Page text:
Stan, what do you find are the top differences between successful brewing ventures and unsuccessful ones? What are the keys that separate the "winners" from the "losers"?
Whoa, that's a big question - one I've been thinking about for two weeks since it was posted and still don't have a good short (or long) answer.
Since you used the words successful in the question I think figuring out what that means is a good place to start. Owners need to define success and how they will measure it, then ask themselves if they meet that measure it means they be operating a viable business. For instance, if having the No. 1 IPA at a beer rating site equals success then they might need a new business plan.
It's boring, but the only way to succeed is with an I-got-an-A-in-business-school quality business plan and sufficient capital to see it through. Of course the quality of the beer matters - both what leaves the brewery and what ends up in a drinker's glass.
A good business plan and good beer are a good running start. Something else I've found myself talking with brewers about recently is "scale." Naturally limiting size -- say selling beer only as far away as a horse can walk in one day, only on draft, and only to accounts that pour three a keg in a week -- eliminates the need for certain controls. Choosing to sell to a wider audience means you have to scale up. Deciding if and when to stop growing is one of the hardest decisions brewery owners have to make - and one more will likely be facing soon.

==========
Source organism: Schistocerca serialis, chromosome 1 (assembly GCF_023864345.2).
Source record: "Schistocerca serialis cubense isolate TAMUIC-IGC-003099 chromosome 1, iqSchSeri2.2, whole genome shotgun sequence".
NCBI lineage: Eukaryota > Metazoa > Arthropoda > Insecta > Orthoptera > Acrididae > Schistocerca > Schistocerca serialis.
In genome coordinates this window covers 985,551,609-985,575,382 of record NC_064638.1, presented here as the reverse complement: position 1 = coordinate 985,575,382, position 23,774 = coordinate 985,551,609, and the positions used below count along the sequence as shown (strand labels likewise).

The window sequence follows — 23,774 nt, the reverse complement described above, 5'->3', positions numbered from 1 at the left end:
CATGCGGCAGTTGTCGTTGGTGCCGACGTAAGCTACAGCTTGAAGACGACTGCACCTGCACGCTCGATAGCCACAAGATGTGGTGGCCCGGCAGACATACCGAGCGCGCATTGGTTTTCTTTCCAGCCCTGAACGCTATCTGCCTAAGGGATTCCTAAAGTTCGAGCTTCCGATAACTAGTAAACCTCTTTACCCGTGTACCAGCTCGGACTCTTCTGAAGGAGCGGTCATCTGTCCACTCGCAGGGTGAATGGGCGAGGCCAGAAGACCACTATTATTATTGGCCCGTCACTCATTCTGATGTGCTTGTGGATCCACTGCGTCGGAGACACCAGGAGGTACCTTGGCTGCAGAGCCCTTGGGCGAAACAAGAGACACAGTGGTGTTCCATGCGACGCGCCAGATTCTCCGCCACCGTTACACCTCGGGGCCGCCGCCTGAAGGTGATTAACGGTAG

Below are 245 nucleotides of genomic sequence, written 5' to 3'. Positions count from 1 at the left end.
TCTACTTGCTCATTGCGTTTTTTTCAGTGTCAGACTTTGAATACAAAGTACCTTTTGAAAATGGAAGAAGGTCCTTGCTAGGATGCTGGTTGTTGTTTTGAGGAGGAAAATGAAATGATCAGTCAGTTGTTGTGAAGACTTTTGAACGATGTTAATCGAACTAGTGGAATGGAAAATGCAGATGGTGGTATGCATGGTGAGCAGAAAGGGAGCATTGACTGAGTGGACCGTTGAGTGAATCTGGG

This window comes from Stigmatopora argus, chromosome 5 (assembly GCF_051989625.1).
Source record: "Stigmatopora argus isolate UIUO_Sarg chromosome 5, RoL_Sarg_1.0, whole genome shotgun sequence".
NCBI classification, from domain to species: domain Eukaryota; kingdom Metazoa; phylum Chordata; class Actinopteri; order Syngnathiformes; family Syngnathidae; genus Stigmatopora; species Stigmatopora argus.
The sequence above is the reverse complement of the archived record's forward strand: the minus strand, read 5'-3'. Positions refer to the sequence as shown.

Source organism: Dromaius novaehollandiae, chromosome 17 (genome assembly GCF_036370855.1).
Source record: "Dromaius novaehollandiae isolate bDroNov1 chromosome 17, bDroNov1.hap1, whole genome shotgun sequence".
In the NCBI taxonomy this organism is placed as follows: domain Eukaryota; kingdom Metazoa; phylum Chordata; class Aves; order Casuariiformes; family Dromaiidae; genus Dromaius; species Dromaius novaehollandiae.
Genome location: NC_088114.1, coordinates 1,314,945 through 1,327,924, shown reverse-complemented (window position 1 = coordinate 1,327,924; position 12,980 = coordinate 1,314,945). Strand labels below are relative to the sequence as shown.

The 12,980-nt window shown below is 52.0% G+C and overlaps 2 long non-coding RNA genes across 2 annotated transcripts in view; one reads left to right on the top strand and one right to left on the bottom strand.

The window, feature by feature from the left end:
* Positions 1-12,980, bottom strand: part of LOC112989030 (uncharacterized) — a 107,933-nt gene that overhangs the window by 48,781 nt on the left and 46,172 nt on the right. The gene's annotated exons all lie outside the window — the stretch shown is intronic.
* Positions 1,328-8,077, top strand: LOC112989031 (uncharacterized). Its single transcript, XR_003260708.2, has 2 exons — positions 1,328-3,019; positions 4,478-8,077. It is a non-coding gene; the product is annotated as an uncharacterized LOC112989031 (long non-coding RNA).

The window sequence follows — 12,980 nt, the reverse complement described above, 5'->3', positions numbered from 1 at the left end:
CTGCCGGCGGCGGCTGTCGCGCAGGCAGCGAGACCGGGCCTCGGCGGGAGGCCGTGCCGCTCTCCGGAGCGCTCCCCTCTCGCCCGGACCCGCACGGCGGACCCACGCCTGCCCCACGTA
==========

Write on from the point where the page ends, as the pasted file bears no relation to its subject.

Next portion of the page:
Sorry not to offer more specific suggestions. For me it might a forest and trees thing (or trees and forest, I never get those straight). Buy me a beer some time and we can draw some Xs and Os.
One other thought: Not every brewery that closes is necessarily a loser. It might not have lived up to (high) expectations, though could was viable. Or it might have succeeded for X number of years. It would be interesting to back through time and chart the history of every brewery that ever opened in the United States. How many of them lasted longer than one or two generations? How many post-New Albion breweries are going to end up multi-generation family-owned businesses?